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Theoretical physicists at Linköping University have developed a computational method to calculate the transition from one phase to another in dynamically disordered solid materials. This is a class of materials that can be used in many eco-friendly applications.
Solid materials are in reality not quite as solid as they appear. Normally, each atom actually vibrates around a certain position in the material. Most theoretical models that aim to describe solid materials are based on the assumption that the atoms retain their positions and do not move very far from them.
Case - Materials - Materials - Conductivity - Building
"This is not the case for some materials, such as materials with very high ionic conductivity and those where the building blocks are not only atoms but also molecules. Several of the perovskites that are promising materials for solar cells are of this kind", Johan Klarbring, doctoral student in theoretical physics at Linköping University, tells us.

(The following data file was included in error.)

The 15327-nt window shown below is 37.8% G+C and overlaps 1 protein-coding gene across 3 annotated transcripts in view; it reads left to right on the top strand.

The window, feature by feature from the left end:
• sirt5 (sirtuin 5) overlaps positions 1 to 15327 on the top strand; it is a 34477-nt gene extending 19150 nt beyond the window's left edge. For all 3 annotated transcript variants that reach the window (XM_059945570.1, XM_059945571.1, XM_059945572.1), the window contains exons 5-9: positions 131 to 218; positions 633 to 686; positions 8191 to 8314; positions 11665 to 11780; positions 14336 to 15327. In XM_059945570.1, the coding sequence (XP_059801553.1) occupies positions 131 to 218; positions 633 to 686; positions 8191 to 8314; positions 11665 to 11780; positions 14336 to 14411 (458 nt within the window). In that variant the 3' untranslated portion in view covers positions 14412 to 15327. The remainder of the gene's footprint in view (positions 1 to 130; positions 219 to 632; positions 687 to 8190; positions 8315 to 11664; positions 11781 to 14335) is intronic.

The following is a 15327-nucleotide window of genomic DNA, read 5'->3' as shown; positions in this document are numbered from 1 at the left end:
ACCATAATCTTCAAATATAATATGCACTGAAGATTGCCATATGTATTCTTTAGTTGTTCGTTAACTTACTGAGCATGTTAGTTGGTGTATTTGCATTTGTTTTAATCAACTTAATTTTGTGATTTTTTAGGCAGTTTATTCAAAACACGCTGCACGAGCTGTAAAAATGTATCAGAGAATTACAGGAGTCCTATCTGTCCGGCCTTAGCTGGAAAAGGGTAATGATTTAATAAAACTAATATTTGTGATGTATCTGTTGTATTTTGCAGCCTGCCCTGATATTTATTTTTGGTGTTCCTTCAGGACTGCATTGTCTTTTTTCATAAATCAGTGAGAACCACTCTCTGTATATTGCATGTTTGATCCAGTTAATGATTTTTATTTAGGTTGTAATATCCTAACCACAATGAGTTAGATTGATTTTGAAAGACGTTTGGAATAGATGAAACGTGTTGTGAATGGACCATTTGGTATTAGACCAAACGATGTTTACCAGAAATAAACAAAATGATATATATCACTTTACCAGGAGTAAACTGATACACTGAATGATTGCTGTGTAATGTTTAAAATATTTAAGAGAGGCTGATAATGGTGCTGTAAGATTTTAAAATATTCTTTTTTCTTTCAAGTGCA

Perovskites are defined by their crystal structures and come in different forms. Their constituents can be both atoms and molecules. The atoms in the molecules vibrate, but the complete molecule can also rotate, which means that the atoms move significantly more than is often assumed in the calculations.
Materials - Behaviour - Materials - Dynamically - Materials
Materials that show this atypical behaviour are known as "dynamically disordered solid materials". Dynamically disordered solid materials show immense potential in environmentally sensitive applications. Materials that are good ionic conductors are, for example, promising in the development of solid electrolytes for batteries and fuel cells, and for thermoelectric applications.
However, the properties of materials have been tricky to calculate theoretically and researchers have often been forced to use time-consuming experiments.
Jonas - Klarbring - Method - Types - Material
Jonas Klarbring has developed a computational method that describes accurately what happens when these types of material are heated and undergo phase transitions. Johan Klarbring and his supervisor, Professor Sergei Simak,...
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